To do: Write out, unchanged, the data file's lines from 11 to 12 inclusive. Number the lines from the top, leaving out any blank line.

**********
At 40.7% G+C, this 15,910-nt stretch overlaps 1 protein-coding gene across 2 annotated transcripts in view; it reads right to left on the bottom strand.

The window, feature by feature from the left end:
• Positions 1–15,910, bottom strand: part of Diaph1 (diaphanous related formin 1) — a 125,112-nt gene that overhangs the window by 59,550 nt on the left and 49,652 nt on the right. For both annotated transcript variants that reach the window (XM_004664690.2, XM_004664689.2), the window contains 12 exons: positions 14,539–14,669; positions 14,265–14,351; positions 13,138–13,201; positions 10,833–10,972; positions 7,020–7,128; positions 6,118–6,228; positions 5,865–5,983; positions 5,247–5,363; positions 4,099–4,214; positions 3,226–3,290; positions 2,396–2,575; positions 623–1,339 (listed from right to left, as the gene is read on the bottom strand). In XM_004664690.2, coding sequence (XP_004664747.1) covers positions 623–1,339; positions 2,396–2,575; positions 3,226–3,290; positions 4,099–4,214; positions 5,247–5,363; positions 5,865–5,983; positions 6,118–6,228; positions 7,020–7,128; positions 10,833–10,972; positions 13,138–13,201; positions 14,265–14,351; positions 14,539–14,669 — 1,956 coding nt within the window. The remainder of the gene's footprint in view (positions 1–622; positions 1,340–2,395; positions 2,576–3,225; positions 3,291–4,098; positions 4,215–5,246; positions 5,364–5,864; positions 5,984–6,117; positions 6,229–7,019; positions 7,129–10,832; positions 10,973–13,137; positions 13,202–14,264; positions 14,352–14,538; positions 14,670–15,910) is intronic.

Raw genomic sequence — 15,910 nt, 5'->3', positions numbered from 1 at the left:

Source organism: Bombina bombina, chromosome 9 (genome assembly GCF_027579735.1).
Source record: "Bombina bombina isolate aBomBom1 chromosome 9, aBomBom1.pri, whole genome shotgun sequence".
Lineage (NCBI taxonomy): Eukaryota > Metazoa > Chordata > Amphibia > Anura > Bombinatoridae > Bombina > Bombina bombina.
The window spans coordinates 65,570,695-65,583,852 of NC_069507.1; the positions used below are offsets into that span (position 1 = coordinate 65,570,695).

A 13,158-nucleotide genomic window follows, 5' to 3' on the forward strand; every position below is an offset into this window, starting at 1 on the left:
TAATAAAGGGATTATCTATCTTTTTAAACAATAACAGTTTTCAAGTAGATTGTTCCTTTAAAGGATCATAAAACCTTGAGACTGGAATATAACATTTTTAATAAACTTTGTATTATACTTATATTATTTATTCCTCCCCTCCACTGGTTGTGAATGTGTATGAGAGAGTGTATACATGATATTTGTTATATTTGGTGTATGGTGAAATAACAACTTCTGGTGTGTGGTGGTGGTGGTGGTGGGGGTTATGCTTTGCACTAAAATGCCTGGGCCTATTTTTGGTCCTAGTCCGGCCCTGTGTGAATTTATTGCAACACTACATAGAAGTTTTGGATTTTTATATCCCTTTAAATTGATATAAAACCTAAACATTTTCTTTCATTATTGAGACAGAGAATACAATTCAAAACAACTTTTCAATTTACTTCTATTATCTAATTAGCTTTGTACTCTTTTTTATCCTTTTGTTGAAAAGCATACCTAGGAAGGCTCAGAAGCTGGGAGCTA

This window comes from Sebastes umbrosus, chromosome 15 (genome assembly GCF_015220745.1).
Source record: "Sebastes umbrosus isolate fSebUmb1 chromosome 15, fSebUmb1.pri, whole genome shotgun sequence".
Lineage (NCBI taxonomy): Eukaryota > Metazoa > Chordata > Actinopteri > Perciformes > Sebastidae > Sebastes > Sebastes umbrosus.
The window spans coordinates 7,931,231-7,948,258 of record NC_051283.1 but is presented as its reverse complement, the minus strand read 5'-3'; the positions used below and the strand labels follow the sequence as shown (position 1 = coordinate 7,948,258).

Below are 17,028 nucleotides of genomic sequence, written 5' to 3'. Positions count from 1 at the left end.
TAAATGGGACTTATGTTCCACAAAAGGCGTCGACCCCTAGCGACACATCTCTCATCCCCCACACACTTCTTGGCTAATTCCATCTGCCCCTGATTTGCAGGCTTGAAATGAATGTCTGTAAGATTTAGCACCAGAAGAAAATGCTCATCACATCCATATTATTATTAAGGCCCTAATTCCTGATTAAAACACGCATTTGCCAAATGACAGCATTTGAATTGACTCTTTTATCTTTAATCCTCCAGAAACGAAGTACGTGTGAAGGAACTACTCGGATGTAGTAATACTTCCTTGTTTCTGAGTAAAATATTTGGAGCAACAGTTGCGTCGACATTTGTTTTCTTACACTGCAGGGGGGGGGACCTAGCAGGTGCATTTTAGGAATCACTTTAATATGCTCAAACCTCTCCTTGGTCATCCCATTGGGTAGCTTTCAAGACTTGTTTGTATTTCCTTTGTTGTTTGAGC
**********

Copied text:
This window comes from Sebastes umbrosus, chromosome 15 (genome assembly GCF_015220745.1).
Source record: "Sebastes umbrosus isolate fSebUmb1 chromosome 15, fSebUmb1.pri, whole genome shotgun sequence".